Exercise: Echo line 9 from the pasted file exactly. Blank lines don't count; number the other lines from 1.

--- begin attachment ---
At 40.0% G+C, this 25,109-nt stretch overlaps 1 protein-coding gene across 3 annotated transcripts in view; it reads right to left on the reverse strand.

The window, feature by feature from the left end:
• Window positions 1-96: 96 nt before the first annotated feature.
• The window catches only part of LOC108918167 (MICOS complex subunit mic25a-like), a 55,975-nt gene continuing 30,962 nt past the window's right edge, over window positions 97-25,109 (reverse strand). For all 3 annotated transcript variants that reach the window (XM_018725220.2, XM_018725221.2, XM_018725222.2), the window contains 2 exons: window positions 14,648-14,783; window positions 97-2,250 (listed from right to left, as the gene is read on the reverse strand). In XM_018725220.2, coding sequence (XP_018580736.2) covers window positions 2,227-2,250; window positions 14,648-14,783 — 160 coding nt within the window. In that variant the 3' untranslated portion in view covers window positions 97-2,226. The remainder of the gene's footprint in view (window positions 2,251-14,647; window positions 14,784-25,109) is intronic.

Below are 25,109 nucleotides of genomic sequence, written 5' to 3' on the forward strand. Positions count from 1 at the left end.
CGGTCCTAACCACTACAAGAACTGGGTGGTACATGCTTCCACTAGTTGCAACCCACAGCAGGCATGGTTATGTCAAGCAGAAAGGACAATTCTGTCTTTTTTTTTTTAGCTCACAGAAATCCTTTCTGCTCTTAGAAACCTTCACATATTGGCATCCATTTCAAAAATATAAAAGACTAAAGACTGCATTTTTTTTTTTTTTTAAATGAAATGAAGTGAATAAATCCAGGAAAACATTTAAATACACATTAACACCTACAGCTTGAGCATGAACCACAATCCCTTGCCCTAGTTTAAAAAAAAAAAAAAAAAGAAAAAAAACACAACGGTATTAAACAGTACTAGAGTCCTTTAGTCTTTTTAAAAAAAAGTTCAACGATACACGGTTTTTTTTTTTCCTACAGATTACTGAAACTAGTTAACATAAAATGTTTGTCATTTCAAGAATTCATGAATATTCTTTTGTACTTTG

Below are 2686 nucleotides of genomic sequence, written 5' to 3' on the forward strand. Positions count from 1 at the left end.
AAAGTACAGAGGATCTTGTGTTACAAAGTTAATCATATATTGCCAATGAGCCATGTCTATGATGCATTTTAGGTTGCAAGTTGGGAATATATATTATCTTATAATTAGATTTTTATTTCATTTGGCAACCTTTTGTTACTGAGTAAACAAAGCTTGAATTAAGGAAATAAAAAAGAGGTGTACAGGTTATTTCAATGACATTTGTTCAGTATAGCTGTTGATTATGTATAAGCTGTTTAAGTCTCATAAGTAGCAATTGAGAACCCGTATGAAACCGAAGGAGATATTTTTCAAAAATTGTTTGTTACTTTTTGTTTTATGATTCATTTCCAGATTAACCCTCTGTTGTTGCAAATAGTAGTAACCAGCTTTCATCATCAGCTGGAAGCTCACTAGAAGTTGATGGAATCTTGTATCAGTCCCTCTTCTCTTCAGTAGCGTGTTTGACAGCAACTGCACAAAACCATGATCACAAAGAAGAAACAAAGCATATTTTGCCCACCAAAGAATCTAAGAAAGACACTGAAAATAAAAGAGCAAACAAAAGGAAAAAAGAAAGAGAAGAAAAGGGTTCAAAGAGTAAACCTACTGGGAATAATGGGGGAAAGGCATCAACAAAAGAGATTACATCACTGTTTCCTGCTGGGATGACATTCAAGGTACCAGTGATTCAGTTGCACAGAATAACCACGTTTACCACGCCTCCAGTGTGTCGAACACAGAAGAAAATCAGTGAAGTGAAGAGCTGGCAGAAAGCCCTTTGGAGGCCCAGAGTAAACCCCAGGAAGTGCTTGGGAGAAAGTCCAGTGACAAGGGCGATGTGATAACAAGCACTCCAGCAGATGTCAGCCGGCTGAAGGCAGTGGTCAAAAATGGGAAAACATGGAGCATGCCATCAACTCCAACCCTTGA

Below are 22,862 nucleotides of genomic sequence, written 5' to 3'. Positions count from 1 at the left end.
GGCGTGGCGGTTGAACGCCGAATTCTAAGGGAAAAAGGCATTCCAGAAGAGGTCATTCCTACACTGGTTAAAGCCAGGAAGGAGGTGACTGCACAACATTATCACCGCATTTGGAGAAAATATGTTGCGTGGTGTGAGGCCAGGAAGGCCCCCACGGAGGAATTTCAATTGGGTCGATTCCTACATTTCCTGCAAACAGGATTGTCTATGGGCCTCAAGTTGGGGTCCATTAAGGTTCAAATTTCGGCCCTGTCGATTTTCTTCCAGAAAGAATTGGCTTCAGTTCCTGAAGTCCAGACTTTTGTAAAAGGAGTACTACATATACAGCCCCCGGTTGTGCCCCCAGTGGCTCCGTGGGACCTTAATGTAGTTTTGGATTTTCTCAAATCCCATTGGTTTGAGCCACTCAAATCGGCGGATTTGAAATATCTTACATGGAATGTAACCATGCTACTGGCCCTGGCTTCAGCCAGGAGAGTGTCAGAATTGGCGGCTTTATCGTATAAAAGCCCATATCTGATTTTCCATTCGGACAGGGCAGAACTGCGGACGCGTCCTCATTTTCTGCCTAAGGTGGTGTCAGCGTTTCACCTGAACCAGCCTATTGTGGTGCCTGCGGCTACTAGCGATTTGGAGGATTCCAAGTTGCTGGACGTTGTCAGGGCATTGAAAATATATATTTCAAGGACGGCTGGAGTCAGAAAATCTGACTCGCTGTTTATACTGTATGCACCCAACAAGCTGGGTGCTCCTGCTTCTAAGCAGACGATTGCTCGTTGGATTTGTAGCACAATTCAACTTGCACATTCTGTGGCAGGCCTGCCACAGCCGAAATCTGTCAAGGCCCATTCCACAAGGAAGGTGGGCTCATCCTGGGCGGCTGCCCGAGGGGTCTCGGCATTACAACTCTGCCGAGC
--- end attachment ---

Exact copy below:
Below are 22,862 nucleotides of genomic sequence, written 5' to 3'. Positions count from 1 at the left end.